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Counselling, Psychotherapy, Mindfulness in Central London

Psychosis

Psychosis is the term given when people see, hear, feel, smell and even taste things that others do not. These are called hallucinations. Psychosis can also involve believing something to be true (that are contrary to the evidence) whilst others do not share these same beliefs. These can be referred to as delusions. Examples of delusions include worrying that secret services are monitoring you and fearing that others are causing you harm.

Difficulties associated with psychosis can include problems concentrating and thinking clearly. Some people may jump topics when speaking. Some people may feel frightened and overwhelmed by their experiences. Others may not view them as negative experiences as they feel their experiences help them to understand the world and to become more creative. Some people can withdraw socially and may neglect their self-care. Sleep can be affected. People experiencing psychosis commonly also experience depression and anxiety.

Some people experience one episode of psychosis, some experience episodes of psychosis every now and then whilst others experience episodes of psychosis frequently.

You may have heard or even received a diagnosis of Schizophrenia; this is considered to be a form of psychosis.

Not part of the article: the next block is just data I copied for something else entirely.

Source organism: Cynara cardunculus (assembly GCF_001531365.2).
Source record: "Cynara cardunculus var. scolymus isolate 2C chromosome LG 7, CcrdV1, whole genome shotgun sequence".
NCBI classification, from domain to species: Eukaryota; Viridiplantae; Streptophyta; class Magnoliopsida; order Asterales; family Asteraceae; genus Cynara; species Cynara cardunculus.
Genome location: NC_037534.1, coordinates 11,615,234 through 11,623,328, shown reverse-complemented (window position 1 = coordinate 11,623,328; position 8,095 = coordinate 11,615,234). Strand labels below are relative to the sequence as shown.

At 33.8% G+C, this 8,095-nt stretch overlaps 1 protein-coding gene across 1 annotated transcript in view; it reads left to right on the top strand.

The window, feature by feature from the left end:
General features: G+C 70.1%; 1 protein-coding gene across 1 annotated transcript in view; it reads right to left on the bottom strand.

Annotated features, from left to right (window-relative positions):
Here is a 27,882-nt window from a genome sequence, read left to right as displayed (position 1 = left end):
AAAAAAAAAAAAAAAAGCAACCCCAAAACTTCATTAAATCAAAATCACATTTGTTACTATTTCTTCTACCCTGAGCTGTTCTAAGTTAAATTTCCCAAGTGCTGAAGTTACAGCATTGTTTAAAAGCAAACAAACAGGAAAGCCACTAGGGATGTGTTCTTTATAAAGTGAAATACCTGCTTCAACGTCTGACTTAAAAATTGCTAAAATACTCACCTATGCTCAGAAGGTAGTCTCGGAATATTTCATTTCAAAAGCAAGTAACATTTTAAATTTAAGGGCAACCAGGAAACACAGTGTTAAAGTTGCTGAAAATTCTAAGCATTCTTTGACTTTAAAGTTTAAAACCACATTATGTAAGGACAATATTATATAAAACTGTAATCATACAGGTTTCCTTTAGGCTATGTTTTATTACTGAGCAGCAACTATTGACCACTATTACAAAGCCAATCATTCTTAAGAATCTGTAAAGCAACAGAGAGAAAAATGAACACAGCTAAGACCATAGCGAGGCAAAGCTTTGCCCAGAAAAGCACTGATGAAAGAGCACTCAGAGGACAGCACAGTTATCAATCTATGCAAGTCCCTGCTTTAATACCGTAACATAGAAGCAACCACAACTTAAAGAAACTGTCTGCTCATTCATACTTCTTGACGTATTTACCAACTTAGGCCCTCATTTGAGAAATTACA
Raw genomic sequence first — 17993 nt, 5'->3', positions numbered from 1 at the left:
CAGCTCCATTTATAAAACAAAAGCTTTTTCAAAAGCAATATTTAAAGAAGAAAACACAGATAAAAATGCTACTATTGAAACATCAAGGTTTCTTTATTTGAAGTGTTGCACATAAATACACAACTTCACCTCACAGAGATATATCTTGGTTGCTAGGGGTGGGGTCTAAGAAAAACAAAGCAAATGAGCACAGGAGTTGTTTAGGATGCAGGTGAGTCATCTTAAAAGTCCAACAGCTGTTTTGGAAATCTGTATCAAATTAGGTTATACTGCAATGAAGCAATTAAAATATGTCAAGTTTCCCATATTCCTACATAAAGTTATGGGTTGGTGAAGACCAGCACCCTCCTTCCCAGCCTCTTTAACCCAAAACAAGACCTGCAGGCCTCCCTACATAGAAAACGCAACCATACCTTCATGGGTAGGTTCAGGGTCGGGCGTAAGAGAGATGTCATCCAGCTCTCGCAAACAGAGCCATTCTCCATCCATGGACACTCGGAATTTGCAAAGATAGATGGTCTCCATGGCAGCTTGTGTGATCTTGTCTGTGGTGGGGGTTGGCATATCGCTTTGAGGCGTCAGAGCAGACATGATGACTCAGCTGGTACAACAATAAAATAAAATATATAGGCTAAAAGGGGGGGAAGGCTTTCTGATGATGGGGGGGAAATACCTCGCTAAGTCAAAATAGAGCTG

What is the Cause of Psychosis?

There is not one factor that causes psychosis, and each person is different. However, research and clinical experience suggests that various factors can play a role in the development of psychosis:

  • Brain injury
  • Illness
  • Drugs
  • Stressors
  • Lack of sleep

Therapy for Psychosis

We can work with you to try to identify possible causes, triggers as well as explore what might keep the problems going. Gaining good insight into your difficulties will guide the therapy. Your strengths and resources will be drawn upon. You may have found your own ways of coping which we can help you to build upon. There has been a lot of research into Cognitive Behavioural Therapy for people experiencing psychosis. Research suggests that it can be an effective form of therapy, therefore, your therapist will likely base therapy upon this therapy model.

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